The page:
The banded bird seemed to stay closer to the two youngsters throughout the day.
Here she (or he) was yelling at Pete for getting too close to the babies. The youngsters begin yelling in response to her cries of alarm. (Note: You can see the metal band clearly in this photo.)
Here they are! Two immature American Oystercatchers up close and personal!
I don't know how old they are, but my copy of "Shorebirds of North America, Europe, and Asia: A Guide to Field Identification (Princeton Field Guides)," says the pale fringe of feathers on the head and neck mean they are "fresh" juveniles.
One of the juvenile American Oystercatchers resting, . . .
scratching an itch, and then . . .
flying away! This is an awesome shot, isn't it? (Congratulations, Pete!) It's the only oystercatcher in flight we saw all day! Evidently they spend a lot of time walking around.
You might think it is yet another Great Black-backed Gull . . .
unless you saw it standing next to Great Black-back Gulls. This gull is clearly smaller than a GBBG; it is paler in color than a GBBG; and it has yellow legs instead of the GBBG's pink legs.
Or, you might assume it is just a Herring Gull . . .
but this gull is smaller, thinner, and darker than a Herring Gull. What is it? It is a Lesser Black-backed Gull! Lesser Black-backed Gulls are "uncommon to rare visitors from Europe," according to my Sibley Field Guide to Birds of Eastern North America (2003). They are "smaller and more slender than Herring," and "much darker gray above than Herring, and usually slightly paler than the Great Black-backed Gull; note yellow legs and mostly black wingtips" (Sibley p188).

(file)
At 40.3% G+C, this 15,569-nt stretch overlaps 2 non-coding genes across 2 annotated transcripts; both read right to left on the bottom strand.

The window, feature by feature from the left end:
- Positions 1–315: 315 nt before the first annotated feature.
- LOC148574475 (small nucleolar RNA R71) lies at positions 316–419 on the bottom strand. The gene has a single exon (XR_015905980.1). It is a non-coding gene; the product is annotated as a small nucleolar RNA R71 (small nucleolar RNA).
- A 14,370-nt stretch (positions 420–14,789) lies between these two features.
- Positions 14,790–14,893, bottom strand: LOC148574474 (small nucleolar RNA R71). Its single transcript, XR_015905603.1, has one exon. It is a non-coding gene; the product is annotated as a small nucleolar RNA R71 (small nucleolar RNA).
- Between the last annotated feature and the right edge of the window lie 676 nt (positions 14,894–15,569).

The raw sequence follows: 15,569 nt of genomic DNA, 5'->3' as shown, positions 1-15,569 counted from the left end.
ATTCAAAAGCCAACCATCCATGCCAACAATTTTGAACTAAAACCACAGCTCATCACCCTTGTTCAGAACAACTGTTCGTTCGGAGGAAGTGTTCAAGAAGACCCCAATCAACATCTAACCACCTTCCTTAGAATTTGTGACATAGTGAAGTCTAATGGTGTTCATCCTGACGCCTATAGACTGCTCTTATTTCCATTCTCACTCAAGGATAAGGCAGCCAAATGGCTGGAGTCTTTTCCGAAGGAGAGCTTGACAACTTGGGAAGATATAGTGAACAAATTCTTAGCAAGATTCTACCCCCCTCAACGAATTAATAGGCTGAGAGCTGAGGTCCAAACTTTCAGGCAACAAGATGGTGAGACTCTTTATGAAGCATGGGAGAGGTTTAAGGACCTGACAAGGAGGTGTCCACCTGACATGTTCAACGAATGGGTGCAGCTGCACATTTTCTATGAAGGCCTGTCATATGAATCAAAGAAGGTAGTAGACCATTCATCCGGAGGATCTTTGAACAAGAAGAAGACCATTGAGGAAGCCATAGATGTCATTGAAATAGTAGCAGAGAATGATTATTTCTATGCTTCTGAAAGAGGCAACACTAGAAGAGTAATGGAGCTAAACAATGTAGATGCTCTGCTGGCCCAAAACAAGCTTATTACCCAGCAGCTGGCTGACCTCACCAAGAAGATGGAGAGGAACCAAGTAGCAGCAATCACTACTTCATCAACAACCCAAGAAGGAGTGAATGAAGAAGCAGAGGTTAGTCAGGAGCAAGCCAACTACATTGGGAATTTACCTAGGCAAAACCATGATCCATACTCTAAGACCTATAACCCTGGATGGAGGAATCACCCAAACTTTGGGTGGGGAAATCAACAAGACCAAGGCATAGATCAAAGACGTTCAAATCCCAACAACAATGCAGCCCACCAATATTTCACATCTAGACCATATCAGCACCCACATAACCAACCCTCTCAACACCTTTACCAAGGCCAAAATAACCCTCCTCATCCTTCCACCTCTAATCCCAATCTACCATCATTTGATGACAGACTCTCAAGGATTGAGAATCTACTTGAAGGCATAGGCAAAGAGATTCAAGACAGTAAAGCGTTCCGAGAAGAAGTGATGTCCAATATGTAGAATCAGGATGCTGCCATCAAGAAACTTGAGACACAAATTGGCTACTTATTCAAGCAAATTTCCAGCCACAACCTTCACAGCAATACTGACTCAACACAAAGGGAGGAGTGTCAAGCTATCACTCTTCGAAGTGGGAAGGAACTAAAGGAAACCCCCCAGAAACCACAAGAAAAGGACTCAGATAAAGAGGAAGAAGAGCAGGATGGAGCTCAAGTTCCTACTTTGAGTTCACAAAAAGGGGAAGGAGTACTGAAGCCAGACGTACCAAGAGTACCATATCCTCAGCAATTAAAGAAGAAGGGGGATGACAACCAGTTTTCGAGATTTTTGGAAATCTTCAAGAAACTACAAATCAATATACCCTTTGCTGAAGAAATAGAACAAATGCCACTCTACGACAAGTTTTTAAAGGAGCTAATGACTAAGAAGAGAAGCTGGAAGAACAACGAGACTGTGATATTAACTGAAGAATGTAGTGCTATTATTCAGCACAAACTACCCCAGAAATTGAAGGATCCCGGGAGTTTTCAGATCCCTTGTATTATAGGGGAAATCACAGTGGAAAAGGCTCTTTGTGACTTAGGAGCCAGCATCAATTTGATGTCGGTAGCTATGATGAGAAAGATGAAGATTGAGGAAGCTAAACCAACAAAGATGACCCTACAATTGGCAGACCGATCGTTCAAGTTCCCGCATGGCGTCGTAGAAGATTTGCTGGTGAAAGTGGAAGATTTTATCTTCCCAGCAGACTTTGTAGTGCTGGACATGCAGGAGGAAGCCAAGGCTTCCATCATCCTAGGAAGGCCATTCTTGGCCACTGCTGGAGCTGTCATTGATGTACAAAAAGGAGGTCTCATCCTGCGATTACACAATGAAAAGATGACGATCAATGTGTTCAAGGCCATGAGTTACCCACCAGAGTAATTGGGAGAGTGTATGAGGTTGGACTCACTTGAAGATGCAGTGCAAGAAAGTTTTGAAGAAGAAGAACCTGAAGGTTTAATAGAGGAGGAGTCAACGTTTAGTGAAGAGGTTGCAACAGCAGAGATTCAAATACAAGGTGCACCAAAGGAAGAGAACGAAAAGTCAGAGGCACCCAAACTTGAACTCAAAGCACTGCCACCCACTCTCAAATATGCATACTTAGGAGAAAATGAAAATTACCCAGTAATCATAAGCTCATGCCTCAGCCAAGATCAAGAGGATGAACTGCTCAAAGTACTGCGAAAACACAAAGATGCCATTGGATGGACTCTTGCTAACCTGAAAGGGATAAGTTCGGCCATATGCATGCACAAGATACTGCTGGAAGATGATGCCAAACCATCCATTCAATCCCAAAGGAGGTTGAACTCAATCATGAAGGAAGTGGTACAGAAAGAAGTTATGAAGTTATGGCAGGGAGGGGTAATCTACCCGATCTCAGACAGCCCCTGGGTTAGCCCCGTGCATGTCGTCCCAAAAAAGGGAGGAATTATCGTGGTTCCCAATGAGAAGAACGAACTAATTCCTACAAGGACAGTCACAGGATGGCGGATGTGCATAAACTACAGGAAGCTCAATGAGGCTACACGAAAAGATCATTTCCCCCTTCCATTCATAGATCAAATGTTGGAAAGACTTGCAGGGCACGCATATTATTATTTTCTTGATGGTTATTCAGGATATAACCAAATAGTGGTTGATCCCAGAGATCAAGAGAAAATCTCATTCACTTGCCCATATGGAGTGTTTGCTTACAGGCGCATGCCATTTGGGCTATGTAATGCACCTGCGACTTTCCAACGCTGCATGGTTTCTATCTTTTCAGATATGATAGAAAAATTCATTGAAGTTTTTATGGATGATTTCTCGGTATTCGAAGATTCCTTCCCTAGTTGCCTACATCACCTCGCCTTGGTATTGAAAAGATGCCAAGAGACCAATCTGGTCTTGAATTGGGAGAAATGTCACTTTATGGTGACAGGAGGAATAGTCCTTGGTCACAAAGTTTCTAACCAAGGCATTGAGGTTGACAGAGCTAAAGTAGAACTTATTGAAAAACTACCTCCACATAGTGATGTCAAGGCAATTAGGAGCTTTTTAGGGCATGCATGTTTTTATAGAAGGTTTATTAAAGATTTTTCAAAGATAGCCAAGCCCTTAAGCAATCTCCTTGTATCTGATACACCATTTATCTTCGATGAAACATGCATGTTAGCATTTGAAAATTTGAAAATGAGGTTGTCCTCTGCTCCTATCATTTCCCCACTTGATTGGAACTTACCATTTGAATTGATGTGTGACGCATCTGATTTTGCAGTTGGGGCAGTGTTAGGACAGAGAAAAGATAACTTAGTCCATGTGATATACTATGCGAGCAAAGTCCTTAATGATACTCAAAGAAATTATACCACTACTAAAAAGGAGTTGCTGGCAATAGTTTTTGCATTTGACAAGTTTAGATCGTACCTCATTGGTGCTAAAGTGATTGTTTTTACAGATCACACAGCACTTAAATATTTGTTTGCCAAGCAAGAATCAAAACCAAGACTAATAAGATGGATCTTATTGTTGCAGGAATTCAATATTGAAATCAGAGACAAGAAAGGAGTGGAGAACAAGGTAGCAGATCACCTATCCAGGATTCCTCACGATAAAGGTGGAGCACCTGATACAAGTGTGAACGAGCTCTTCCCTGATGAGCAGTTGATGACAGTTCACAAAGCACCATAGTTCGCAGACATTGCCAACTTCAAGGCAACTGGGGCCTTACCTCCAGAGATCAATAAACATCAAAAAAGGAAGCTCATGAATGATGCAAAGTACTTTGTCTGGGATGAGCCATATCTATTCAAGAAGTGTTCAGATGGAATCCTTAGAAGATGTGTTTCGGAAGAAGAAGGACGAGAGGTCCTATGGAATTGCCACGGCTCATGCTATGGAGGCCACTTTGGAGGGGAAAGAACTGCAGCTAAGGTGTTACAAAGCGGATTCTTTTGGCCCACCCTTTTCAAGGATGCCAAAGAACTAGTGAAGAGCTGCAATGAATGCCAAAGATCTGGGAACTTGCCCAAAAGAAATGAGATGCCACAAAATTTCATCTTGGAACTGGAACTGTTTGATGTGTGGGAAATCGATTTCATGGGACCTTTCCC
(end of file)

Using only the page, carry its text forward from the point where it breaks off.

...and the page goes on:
Doesn't the Sibley description perfectly describe this bird? I've gone through all my field guides and all over the web trying to prove myself wrong about this, and I couldn't.
It is not a dark Herring Gull or a light GBBG - both of those species have pinkish legs.
It is not remotely similar to a Ring-billed Gull, either. Ring-billed gulls do have yellow legs, but they are much lighter colored and the bill is all wrong.
I read up on Lesser Black-backed gulls before our trip, which is why I was able to recognize the species in the first place. According to Massbird, there were two Lesser Black-backed gulls on South Beach last week, but I never expected to see one myself. My son Pete quickly snapped these pictures - I didn't bother with pictures because I didn't believe it was real! It is a good thing Pete was snapping away, too. It's thanks to him we have pictures of the bird at all. Better still, we have pictures of this gull together with local gulls, so we can compare sizes and colors!
What do you think? Am I right? Or am I missing something big? If so, let me know what you know!